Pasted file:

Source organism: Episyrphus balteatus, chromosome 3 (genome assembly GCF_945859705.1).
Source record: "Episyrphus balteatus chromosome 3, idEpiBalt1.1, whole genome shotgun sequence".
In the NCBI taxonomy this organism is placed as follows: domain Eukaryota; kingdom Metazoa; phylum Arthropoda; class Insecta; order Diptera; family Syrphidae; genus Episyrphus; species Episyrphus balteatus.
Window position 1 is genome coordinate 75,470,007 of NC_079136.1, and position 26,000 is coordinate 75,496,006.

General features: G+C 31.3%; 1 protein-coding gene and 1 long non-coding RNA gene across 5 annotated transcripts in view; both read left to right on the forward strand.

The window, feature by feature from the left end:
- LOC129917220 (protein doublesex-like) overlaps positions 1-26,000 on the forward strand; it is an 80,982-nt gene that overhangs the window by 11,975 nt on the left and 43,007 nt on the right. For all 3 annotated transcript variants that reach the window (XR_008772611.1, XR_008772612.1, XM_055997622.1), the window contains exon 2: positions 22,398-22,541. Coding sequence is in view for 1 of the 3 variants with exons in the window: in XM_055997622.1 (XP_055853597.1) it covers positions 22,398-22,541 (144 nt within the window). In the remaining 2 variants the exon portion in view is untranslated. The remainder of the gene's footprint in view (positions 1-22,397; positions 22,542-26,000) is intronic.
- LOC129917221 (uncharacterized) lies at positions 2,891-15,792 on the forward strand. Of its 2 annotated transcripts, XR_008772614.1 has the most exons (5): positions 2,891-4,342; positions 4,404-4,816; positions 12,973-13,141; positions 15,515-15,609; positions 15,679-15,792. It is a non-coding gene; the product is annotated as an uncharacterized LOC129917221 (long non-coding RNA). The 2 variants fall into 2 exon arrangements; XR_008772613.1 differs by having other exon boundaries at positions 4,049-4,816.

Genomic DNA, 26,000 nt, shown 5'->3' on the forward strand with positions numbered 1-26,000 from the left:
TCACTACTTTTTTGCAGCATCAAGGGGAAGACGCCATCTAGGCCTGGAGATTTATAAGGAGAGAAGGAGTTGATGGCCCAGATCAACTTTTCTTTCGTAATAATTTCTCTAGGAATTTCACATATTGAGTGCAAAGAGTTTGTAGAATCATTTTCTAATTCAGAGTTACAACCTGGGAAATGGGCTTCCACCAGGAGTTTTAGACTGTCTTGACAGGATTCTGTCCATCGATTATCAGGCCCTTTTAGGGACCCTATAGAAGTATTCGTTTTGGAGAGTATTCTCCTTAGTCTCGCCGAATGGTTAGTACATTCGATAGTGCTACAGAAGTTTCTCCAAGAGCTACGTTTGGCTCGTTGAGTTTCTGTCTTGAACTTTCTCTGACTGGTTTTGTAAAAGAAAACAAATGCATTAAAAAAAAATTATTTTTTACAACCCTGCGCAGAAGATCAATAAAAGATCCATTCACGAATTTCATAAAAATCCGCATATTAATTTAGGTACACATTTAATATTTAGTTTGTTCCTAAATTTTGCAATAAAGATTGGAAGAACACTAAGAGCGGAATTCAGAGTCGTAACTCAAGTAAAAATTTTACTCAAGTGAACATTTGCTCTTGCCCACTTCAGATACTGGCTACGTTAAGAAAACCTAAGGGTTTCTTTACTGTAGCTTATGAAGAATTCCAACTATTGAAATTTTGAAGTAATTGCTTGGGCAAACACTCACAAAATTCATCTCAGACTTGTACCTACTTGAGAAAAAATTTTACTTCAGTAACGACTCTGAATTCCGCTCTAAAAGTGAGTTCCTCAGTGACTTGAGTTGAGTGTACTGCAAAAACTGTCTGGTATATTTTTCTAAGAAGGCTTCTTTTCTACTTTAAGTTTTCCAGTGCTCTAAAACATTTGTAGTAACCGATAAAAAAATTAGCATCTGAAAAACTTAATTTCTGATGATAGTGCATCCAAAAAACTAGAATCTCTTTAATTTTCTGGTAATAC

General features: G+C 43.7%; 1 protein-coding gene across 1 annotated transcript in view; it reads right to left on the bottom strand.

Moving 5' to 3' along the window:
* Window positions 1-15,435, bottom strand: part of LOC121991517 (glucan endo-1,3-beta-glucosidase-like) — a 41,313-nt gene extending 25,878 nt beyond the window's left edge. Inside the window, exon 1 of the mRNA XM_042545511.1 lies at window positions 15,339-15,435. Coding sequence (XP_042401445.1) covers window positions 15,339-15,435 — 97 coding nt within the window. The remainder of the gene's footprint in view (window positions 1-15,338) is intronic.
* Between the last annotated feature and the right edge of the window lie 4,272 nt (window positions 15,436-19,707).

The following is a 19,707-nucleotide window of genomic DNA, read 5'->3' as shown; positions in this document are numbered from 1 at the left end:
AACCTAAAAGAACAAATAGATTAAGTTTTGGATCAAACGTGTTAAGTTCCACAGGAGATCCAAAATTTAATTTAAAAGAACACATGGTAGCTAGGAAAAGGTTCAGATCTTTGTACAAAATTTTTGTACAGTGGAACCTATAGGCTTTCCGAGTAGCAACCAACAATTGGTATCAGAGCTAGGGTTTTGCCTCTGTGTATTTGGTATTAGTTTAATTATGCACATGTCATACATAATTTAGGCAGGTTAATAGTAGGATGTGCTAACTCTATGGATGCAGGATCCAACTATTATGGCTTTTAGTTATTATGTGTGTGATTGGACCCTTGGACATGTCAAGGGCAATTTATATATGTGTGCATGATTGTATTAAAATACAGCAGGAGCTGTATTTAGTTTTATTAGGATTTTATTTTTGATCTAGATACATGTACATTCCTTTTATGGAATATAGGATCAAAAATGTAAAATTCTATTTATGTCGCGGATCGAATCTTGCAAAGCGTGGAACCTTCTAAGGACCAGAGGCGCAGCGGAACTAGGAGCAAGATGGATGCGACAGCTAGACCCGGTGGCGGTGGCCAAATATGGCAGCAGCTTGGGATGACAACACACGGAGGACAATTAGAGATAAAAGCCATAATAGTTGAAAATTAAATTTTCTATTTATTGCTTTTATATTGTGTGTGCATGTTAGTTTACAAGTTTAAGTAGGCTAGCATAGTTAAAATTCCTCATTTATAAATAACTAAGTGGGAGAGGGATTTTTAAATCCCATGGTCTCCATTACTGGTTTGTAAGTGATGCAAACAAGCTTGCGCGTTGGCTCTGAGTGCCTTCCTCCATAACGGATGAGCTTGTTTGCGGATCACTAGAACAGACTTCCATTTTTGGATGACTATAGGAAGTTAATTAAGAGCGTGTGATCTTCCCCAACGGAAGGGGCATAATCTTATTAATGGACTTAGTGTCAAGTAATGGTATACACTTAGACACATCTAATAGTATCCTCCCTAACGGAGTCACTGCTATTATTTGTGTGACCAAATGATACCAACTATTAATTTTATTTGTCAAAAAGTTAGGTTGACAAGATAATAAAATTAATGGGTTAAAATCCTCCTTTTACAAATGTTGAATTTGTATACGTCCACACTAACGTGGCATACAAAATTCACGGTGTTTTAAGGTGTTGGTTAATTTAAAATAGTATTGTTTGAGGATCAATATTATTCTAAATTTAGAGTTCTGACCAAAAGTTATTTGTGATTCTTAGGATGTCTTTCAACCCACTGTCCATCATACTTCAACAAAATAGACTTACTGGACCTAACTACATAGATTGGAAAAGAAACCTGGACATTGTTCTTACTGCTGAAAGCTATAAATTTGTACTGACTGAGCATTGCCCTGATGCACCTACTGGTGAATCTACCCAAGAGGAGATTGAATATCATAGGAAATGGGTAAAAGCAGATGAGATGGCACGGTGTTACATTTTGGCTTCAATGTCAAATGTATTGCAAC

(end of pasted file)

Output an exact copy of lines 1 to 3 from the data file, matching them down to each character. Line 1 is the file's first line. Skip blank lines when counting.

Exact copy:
Source organism: Episyrphus balteatus, chromosome 3 (genome assembly GCF_945859705.1).
Source record: "Episyrphus balteatus chromosome 3, idEpiBalt1.1, whole genome shotgun sequence".
In the NCBI taxonomy this organism is placed as follows: domain Eukaryota; kingdom Metazoa; phylum Arthropoda; class Insecta; order Diptera; family Syrphidae; genus Episyrphus; species Episyrphus balteatus.